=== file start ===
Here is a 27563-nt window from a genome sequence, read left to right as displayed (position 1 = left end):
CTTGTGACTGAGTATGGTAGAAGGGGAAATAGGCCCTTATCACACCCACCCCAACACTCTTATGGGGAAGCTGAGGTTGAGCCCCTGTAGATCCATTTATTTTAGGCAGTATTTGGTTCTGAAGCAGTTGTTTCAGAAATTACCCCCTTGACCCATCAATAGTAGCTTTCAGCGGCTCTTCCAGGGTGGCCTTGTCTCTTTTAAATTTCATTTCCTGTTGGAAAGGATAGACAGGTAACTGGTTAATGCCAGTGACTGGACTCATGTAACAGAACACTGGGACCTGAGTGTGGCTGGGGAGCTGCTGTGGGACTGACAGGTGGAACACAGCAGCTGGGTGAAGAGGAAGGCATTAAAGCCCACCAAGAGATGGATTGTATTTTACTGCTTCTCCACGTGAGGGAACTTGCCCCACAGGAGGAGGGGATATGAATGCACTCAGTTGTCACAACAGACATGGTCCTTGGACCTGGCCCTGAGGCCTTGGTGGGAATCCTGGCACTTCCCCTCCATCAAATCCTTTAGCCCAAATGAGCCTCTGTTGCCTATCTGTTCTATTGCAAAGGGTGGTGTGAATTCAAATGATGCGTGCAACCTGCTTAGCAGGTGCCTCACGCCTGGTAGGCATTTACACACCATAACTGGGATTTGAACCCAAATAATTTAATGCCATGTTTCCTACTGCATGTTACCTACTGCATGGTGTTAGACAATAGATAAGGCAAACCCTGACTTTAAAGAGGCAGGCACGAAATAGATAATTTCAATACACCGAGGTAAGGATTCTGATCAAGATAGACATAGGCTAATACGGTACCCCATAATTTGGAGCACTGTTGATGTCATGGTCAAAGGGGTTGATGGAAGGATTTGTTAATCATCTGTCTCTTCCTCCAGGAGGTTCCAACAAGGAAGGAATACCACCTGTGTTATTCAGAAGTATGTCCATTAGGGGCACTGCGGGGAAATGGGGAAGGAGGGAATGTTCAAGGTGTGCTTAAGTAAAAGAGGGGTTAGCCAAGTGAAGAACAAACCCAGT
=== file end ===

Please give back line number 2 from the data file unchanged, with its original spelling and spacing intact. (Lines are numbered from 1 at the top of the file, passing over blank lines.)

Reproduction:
CTTGTGACTGAGTATGGTAGAAGGGGAAATAGGCCCTTATCACACCCACCCCAACACTCTTATGGGGAAGCTGAGGTTGAGCCCCTGTAGATCCATTTATTTTAGGCAGTATTTGGTTCTGAAGCAGTTGTTTCAGAAATTACCCCCTTGACCCATCAATAGTAGCTTTCAGCGGCTCTTCCAGGGTGGCCTTGTCTCTTTTAAATTTCATTTCCTGTTGGAAAGGATAGACAGGTAACTGGTTAATGCCAGTGACTGGACTCATGTAACAGAACACTGGGACCTGAGTGTGGCTGGGGAGCTGCTGTGGGACTGACAGGTGGAACACAGCAGCTGGGTGAAGAGGAAGGCATTAAAGCCCACCAAGAGATGGATTGTATTTTACTGCTTCTCCACGTGAGGGAACTTGCCCCACAGGAGGAGGGGATATGAATGCACTCAGTTGTCACAACAGACATGGTCCTTGGACCTGGCCCTGAGGCCTTGGTGGGAATCCTGGCACTTCCCCTCCATCAAATCCTTTAGCCCAAATGAGCCTCTGTTGCCTATCTGTTCTATTGCAAAGGGTGGTGTGAATTCAAATGATGCGTGCAACCTGCTTAGCAGGTGCCTCACGCCTGGTAGGCATTTACACACCATAACTGGGATTTGAACCCAAATAATTTAATGCCATGTTTCCTACTGCATGTTACCTACTGCATGGTGTTAGACAATAGATAAGGCAAACCCTGACTTTAAAGAGGCAGGCACGAAATAGATAATTTCAATACACCGAGGTAAGGATTCTGATCAAGATAGACATAGGCTAATACGGTACCCCATAATTTGGAGCACTGTTGATGTCATGGTCAAAGGGGTTGATGGAAGGATTTGTTAATCATCTGTCTCTTCCTCCAGGAGGTTCCAACAAGGAAGGAATACCACCTGTGTTATTCAGAAGTATGTCCATTAGGGGCACTGCGGGGAAATGGGGAAGGAGGGAATGTTCAAGGTGTGCTTAAGTAAAAGAGGGGTTAGCCAAGTGAAGAACAAACCCAGT